Fertility preservation in female classic galactosemia patients

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Fertility preservation in female classic galactosemia patients

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Title: Fertility preservation in female classic galactosemia patients
Author: van Erven, Britt; Gubbels, Cynthia S; van Golde, Ron J; Dunselman, Gerard A; Derhaag, Josien G; de Wert, Guido; Geraedts, Joep P; Bosch, Annet M; Treacy, Eileen P; Welt, Corrine K; Berry, Gerard T; Rubio-Gozalbo, M Estela

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Citation: van Erven, B., C. S. Gubbels, R. J. van Golde, G. A. Dunselman, J. G. Derhaag, G. de Wert, J. P. Geraedts, et al. 2013. “Fertility preservation in female classic galactosemia patients.” Orphanet Journal of Rare Diseases 8 (1): 107. doi:10.1186/1750-1172-8-107. http://dx.doi.org/10.1186/1750-1172-8-107.
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Abstract: Almost every female classic galactosemia patient develops primary ovarian insufficiency (POI) as a diet-independent complication of the disease. This is a major concern for patients and their parents, and physicians are often asked about possible options to preserve fertility. Unfortunately, there are no recommendations on fertility preservation in this group. The unique pathophysiology of classic galactosemia with a severely reduced follicle pool at an early age requires an adjusted approach. In this article recommendations for physicians based on current knowledge concerning galactosemia and fertility preservation are made. Fertility preservation is only likely to be successful in very young prepubertal patients. In this group, cryopreservation of ovarian tissue is currently the only available technique. However, this technique is not ready for clinical application, it is considered experimental and reduces the ovarian reserve. Fertility preservation at an early age also raises ethical questions that should be taken into account. In addition, spontaneous conception despite POI is well described in classic galactosemia. The uncertainty surrounding fertility preservation and the significant chance of spontaneous pregnancy warrant counseling towards conservative application of these techniques. We propose that fertility preservation should only be offered with appropriate institutional research ethics approval to classic galactosemia girls at a young prepubertal age.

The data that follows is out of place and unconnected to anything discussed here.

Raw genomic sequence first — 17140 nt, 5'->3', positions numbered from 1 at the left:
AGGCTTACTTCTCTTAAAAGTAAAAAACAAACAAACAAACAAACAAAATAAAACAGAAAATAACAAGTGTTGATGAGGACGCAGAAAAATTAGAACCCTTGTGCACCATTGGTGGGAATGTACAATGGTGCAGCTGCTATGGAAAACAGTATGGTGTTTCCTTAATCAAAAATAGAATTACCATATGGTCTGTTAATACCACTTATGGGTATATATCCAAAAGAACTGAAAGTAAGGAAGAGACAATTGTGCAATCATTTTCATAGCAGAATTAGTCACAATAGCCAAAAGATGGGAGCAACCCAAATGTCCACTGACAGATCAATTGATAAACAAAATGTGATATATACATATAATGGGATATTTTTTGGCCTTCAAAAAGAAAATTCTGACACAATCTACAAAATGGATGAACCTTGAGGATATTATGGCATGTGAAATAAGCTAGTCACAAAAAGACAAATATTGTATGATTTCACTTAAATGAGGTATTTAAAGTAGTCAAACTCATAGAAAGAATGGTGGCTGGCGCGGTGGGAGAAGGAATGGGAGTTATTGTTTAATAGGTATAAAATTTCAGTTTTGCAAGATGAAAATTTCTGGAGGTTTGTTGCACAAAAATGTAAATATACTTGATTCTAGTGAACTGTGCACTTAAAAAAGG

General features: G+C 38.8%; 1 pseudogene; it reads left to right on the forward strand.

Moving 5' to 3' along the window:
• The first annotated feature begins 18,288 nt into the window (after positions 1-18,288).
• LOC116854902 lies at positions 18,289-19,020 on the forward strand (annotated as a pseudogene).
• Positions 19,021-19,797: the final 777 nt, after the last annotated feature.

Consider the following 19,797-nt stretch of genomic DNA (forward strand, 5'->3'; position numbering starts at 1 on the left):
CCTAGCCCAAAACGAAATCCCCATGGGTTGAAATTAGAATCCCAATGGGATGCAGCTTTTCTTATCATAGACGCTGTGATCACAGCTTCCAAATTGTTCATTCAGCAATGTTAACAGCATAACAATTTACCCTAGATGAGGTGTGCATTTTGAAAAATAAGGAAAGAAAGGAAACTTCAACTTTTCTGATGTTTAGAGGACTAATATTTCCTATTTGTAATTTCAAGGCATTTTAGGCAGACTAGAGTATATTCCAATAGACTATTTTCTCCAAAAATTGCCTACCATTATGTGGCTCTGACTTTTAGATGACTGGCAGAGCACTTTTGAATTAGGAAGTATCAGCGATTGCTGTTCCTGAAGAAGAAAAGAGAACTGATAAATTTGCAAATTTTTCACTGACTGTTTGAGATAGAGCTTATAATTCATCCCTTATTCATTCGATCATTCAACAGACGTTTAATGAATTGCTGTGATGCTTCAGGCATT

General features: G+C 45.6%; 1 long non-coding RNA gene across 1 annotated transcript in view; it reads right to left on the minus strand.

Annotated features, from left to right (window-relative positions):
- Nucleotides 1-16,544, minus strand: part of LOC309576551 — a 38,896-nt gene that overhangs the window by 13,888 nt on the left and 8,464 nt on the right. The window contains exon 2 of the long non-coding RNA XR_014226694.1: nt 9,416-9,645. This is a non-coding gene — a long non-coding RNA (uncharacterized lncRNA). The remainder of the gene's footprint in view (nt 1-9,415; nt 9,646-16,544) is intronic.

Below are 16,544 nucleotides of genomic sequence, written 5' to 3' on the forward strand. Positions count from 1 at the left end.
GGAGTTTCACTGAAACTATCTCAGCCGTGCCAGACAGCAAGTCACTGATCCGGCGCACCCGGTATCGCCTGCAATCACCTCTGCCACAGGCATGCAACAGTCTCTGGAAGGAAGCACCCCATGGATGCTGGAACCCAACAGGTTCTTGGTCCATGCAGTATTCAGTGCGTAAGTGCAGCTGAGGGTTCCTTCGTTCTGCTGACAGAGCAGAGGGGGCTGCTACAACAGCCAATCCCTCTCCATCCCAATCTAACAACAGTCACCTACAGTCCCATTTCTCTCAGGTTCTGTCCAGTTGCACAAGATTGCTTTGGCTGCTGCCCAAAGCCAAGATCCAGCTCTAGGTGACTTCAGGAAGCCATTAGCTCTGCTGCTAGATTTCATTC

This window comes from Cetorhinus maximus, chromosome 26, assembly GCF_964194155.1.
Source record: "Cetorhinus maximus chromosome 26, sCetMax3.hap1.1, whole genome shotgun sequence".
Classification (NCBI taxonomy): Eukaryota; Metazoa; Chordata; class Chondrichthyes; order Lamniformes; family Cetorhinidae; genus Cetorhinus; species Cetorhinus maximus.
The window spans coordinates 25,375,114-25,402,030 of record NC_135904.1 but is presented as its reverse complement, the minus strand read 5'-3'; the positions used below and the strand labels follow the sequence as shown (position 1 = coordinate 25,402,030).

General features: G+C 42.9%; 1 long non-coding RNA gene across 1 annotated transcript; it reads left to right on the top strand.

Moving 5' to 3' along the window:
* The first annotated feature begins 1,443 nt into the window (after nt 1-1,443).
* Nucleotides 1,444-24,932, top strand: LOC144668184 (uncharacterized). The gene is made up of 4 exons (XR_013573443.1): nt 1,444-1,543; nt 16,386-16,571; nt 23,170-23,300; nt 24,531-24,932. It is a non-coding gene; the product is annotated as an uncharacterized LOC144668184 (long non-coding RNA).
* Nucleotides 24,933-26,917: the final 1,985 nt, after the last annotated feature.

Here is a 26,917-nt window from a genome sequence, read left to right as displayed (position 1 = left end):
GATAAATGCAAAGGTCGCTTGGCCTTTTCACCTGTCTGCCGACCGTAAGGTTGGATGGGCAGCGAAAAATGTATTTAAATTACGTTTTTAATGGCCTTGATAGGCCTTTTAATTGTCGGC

Published Version: doi:10.1186/1750-1172-8-107
Other Sources: http://www.ncbi.nlm.nih.gov/pmc/articles/PMC3718676/pdf/
Terms of Use: This article is made available under the terms and conditions applicable to Other Posted Material, as set forth at http://nrs.harvard.edu/urn-3:HUL.InstRepos:dash.current.terms-of-use#LAA
Citable link to this page: http://nrs.harvard.edu/urn-3:HUL.InstRepos:11717613
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